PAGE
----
Sleep May “Lock In” Bad Memories, Emotions, Study Finds

Although it might be your first impulse to go for a soothing lie down after suffering a trauma, new research shows that sleeping following an upsetting experience or event may cement the feelings, emotions or memories associated with the occurrence in your brain.

A study out of the University of Massachusetts Amherst was published in the Journal of Neuroscience, and more than 100 healthy adults were included in the research to explore the effects of sleep on processing of trauma. All were showed images- some described as “disturbing”- and then polled after a period of time to measure their responses to the images. Half of the subjects slept between the two viewings of images, the other half stayed awake.

Among the half that were able to nap, reaction to the images after their snooze was more marked than that among the half that did not sleep. Neuroscientist Rebecca Spencer at UMass co-authored the study, and of the findings, she said:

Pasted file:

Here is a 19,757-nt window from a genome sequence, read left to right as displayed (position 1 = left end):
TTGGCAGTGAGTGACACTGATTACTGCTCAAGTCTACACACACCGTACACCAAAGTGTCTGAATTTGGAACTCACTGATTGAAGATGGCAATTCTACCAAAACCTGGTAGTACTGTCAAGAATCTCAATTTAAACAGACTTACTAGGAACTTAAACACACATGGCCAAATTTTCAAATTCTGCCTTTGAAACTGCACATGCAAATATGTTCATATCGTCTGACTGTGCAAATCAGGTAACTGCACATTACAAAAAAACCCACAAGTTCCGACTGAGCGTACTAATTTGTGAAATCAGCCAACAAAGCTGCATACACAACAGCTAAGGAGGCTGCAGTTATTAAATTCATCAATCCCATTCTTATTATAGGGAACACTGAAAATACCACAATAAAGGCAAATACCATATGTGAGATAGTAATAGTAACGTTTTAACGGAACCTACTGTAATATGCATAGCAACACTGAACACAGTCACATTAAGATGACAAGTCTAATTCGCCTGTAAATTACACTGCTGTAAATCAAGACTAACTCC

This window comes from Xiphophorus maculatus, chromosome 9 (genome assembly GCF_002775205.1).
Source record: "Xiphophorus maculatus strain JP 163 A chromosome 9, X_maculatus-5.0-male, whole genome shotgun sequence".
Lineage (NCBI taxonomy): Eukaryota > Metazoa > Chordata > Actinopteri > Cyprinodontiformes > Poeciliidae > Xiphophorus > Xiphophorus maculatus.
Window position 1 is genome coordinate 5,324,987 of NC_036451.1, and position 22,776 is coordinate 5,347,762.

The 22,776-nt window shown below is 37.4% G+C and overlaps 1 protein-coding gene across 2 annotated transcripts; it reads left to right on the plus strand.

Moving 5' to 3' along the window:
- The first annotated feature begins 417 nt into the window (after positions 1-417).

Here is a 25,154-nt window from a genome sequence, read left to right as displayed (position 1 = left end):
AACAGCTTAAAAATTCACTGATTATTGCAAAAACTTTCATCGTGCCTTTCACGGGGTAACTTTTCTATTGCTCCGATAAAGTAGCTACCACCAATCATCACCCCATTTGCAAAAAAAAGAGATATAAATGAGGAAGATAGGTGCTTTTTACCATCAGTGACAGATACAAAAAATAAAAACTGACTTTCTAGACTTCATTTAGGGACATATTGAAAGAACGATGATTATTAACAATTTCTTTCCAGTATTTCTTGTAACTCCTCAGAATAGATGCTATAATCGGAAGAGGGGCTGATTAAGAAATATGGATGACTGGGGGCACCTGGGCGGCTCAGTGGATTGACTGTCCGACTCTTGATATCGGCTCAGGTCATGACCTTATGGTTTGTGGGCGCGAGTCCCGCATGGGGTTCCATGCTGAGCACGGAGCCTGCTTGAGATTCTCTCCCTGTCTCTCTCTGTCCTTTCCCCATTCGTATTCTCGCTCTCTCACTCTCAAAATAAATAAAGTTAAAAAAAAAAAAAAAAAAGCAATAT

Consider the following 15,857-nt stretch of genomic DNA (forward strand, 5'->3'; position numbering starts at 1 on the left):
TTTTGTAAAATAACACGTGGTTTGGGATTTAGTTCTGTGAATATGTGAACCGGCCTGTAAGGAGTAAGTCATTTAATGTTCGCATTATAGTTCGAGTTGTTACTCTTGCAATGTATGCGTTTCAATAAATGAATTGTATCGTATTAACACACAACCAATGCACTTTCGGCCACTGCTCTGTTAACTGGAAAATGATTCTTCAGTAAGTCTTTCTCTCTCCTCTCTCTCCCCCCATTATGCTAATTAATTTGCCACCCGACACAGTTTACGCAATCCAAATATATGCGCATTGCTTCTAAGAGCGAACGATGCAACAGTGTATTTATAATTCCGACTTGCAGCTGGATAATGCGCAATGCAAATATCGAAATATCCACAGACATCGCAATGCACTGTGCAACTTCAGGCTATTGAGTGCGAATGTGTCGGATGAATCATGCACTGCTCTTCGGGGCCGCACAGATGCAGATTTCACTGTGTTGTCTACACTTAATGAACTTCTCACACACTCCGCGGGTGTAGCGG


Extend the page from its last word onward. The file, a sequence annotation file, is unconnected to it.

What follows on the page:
“Not only did sleep protect the memory, but it also protected the emotional reaction… It’s true that ‘sleeping on it’ is usually a good thing to do. It’s just when something truly traumatic or out of the ordinary happens that you might want to stay awake.”

Spencer referenced the benefit of processing a negative experience more thoroughly before heading to bed, saying:

“This study suggests the biological response we have after trauma might actually be a healthy. Perhaps letting people go through a period of insomnia before feeding them sleeping meds is actually beneficial… Just because we have a bad day doesn’t mean we should stay awake. We need to maintain some memories and emotional context to know what to avoid. We do learn something from them.”

Spencer indicated that there may be “parts of the brain being activated during sleep that allow us to process those emotions more than during day.”